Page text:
Xiaomi founder Lei Jun Thinks His company could be biggest than Apple and Samsung
Xiaomi founder Lei Jun thinks believes that in the next five-to-ten years, his company's smartphone business could be bigger than Apple or Samsung. Reuters

Xiaomi is not a shy and retiring company. It is brash and bold, happy to put up with claims that it rips off the designs of other companies as it continues a seemingly inexorable rise in the hugely competitive smartphone industry.

However, even by its own standards, a claim that it will topple both Apple and Samsung in the next "five to ten" years is bold, but indicates the big plans the company's founder has for the four-year-old Xiaomi.

Speaking at China's World Internet Conference in Wuzhen, and first reported in the Guardian, the founder and CEO of Xiaomi Lei Jun said:

I believe that no one thought the Xiaomi from three years ago, which just made its first phone, would later rank as the third largest player. India is becoming our largest overseas market. Within five or 10 years, we have the opportunity to become the number one smartphone company in the world.

Xiaomi is a company which is relatively unknown outside of China and a few markets in Asia, yet despite its limited exposure it has risen to become the third biggest smartphone maker in the world in the third quarter of 2014. This is all the more remarkable considering the company sold its first smartphone just three years ago, and only sells in China and seven other markets in Asia.

Xiaomi becoming market leader

While its rise has been rapid, moving from a relatively big player to a market-leader is unlikely to be as easy.

Xiaomi is likely to lose its third place in the smartphone manufacturer league table this quarter after the acquisition of Motorola by Lenovo was approved at the end of October.

However, considering that Xiaomi sells its smartphones in so few markets, the potential for growth is phenomenal - though it remains unclear if Western consumers will have the same appetite for its cut-price smartphones as Chinese customers clearly do.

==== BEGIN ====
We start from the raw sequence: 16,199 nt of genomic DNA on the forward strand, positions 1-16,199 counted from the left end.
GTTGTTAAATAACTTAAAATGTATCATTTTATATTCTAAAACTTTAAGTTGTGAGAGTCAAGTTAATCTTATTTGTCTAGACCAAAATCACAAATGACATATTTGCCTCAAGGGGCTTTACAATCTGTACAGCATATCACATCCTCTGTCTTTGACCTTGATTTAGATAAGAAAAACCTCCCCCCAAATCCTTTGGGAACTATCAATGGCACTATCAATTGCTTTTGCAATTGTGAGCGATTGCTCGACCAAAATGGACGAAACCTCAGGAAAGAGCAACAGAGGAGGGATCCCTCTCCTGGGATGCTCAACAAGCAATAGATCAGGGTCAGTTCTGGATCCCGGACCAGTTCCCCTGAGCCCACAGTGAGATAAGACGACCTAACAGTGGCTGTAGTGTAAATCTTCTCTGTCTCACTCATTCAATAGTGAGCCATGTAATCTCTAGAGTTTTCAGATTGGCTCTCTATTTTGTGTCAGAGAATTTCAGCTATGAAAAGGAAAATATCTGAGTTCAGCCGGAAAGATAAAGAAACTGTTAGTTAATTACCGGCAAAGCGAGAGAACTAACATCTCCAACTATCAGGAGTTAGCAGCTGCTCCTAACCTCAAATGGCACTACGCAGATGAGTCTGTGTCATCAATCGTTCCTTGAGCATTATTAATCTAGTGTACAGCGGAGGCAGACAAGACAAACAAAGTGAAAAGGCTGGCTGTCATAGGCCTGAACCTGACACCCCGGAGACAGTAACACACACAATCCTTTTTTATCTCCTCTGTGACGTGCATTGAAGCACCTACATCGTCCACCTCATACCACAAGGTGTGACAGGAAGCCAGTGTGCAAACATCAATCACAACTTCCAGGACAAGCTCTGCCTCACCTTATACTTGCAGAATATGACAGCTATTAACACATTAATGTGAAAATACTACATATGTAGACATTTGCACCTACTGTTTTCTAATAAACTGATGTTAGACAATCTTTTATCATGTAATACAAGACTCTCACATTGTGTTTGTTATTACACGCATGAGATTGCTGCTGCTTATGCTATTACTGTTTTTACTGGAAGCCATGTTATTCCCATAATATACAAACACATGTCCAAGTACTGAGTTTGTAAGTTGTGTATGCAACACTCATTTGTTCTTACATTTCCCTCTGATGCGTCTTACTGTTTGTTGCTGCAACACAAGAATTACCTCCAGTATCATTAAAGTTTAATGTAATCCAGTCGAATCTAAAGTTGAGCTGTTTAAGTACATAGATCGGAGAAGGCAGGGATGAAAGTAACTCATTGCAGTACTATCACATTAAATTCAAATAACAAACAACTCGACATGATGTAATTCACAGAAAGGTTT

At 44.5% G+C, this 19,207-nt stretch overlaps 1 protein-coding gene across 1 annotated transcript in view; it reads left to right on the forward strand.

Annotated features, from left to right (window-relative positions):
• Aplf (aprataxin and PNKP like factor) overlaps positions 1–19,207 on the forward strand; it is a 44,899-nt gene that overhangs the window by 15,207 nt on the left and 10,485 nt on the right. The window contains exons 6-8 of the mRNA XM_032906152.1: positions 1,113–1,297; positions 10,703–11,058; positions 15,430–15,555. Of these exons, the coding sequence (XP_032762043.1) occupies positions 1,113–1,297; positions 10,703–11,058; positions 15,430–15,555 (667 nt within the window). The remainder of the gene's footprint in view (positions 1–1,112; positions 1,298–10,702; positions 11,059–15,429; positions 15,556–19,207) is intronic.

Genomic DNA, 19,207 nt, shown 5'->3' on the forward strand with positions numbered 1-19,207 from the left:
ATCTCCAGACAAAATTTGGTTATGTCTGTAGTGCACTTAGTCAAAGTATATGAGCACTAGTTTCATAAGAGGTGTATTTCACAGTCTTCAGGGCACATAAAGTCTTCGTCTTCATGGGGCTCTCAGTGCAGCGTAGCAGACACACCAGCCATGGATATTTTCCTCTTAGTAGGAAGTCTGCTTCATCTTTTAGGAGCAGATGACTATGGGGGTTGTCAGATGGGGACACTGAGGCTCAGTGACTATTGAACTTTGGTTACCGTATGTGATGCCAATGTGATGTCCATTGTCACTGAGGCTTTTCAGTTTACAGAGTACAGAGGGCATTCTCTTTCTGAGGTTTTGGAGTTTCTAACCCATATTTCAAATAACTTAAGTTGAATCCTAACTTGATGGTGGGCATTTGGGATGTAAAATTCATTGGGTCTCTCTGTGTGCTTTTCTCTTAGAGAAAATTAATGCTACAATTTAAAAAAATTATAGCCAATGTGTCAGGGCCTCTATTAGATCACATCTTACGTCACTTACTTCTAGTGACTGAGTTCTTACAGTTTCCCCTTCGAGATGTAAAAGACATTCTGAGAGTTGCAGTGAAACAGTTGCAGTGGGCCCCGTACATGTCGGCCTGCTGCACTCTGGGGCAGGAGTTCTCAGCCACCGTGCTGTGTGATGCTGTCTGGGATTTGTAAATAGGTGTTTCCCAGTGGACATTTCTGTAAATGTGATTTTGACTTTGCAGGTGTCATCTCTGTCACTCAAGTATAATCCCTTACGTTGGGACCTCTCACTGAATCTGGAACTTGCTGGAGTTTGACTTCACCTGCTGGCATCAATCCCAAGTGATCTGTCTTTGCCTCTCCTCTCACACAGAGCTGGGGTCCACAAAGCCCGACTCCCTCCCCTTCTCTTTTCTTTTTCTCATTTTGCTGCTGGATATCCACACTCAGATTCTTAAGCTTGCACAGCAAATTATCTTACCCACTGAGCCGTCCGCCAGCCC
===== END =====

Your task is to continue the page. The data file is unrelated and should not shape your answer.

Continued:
The smartphone market is in transition at the moment, as the dominant force that was Samsung begins to wane. It is being squeezed out at the top end by a resurgent Apple and companies like Xiaomi, Lenovo and India's Micromax are taking the majority of the budget end of the market.

Fairy dust and unicorns

Apple is however a more stable force, and the hugely positive reaction to its latest smartphones - the iPhone 6 and iPhone 6 Plus - means that its position as the world's second biggest smartphone manufacturer is unlikely to be challenged in the next couple of years.

Indeed, Apple's exec Bruce Sewell was also at the conference and addressed the bold claims by Lei, saying: "It is easy to say, it is more difficult to do," adding that there were "many good competitive phones in China."

So how is Xiaomi planning to become the world's biggest smartphone maker? Well if Lei is to be believed, it will be a mixture of fairy dust and unicorns: "In this magic land, we produced not only a company like Alibaba, but a small miracle like Xiaomi," Lei said.

International expansion

Back in the real world, Xiaomi is in the process of raising $1.5bn in funding to help its international expansion, which is headed up by former Google executive Hugo Barra.

It has also begun to take pre-emptive steps to head off any issues it may encounter regarding privacy and data protection by moving some of its servers outside of China.

Will Xiaomi become the world's biggest smartphone brand in the next 10 years? Possibly, but considering how quickly the smartphone world has changed in the seven years since Apple launched the original iPhone, a company that has yet to be formed could just as easily become the king of the smartphone hill.